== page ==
Purpose: To investigate the brain iron deposits in patients with Alzheimer's disease (AD) and healthy age-matched controls using phase imaging.
Materials and methods: Twenty-six AD patients and 24 healthy controls were recruited. A three-dimensional high-resolution, gradient-echo sequence was used to acquire phase data in the coronal plane. A high-pass filter was used to remove the phase variation caused by field inhomogeneity. The regions evaluated included the bilateral putamen, globus pallidus, and the head and body of the hippocampus.
Results: Significantly lower phase values in both the basal ganglion and hippocampus were revealed in the AD group compared to the normal controls (P < 0.05). The phase value in the right side of the head of the hippocampus had a moderate positive correlation with the MMSE score (r= 0.603, P = 0.000) and a negative correlation with the duration of the disease (r = -0.677, P = 0.013). Using -0.0972 radians as an optimal cutoff value, the sensitivity and specificity for differentiation between AD and normal controls reached 95.8 and 80.8%, respectively.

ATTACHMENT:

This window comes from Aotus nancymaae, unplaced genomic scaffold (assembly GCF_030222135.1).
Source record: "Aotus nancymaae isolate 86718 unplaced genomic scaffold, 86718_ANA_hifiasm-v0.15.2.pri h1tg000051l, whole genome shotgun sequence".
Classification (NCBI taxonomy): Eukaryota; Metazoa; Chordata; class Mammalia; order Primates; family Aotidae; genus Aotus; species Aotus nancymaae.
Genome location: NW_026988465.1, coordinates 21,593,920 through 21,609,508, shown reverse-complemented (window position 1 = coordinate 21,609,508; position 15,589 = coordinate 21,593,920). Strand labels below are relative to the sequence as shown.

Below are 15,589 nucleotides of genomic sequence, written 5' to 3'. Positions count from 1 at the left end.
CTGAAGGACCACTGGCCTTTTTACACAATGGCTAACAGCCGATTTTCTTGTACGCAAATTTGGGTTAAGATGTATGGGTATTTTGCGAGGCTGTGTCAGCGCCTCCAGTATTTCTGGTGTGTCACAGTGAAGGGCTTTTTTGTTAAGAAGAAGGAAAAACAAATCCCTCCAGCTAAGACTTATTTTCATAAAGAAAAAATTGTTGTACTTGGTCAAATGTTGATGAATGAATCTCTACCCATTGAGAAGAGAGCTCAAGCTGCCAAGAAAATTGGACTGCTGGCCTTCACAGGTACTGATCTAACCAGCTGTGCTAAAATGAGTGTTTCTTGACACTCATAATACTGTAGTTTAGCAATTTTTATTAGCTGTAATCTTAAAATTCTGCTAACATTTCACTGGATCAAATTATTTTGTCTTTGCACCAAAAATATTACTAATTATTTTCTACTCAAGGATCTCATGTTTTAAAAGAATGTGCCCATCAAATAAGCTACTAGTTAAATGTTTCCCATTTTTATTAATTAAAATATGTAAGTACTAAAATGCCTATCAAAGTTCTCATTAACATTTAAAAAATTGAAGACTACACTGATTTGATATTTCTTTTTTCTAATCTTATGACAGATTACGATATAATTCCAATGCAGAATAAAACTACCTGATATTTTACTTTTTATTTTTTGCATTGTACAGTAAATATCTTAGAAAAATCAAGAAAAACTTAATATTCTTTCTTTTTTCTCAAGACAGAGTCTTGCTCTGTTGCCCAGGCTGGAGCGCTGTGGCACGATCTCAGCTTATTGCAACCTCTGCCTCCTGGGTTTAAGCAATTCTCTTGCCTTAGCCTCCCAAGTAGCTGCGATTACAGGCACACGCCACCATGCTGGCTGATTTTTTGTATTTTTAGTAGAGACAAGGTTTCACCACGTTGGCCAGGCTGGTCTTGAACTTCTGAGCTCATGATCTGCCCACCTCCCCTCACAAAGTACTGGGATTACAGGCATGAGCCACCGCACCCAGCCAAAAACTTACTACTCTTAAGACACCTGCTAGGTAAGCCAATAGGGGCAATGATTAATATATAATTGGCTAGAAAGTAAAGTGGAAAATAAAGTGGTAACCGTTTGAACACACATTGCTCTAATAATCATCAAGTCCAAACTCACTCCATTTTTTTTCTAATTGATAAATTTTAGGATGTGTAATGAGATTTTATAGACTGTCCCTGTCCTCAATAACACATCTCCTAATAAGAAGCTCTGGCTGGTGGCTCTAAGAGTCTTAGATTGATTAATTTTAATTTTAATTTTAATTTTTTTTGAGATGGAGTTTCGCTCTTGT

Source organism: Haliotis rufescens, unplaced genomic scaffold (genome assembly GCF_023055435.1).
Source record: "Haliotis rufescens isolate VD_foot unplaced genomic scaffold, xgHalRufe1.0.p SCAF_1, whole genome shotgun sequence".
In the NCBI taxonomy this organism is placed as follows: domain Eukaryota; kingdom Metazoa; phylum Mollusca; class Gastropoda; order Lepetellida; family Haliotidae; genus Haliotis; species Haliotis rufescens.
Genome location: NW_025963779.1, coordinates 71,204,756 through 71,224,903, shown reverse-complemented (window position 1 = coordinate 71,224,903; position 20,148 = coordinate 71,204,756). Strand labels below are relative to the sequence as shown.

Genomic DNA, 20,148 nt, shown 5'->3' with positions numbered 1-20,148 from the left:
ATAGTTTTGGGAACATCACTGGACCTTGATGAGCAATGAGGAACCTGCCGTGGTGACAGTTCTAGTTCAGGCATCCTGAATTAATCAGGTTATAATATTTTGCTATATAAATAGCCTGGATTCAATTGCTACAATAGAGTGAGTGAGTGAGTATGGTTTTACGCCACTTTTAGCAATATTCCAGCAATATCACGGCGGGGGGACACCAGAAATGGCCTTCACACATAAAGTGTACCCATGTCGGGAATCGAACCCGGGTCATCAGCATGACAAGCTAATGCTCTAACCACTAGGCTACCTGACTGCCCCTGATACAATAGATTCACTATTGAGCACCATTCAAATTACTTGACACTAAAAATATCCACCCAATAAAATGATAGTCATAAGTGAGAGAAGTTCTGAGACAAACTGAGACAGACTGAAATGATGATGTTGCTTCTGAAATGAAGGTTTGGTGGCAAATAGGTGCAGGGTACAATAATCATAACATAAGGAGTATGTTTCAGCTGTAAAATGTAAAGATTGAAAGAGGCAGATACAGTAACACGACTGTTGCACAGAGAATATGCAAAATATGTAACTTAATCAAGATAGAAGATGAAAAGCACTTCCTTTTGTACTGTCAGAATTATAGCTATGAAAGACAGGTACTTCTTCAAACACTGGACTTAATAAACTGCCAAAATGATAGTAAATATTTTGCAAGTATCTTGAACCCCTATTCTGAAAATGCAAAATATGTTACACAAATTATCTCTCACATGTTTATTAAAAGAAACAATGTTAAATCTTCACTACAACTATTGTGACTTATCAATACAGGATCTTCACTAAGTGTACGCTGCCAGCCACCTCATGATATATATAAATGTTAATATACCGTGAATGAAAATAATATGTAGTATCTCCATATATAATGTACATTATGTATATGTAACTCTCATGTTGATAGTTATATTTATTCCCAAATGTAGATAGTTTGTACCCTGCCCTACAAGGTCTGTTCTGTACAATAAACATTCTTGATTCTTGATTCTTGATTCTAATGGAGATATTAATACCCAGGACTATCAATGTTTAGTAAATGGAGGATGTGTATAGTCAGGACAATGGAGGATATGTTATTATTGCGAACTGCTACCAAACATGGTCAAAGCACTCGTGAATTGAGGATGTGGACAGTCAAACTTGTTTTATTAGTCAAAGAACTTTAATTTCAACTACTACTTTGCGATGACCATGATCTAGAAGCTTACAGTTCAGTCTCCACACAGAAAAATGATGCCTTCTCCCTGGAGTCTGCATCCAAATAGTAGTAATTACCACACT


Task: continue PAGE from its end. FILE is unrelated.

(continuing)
Conclusion: Phase imaging proved to be a useful method for the differentiation between normal controls and AD patients. An investigation of the excessive accumulation of iron in the hippocampus may help us better understand the pathologic process and neuropsychological dysfunction of AD disease.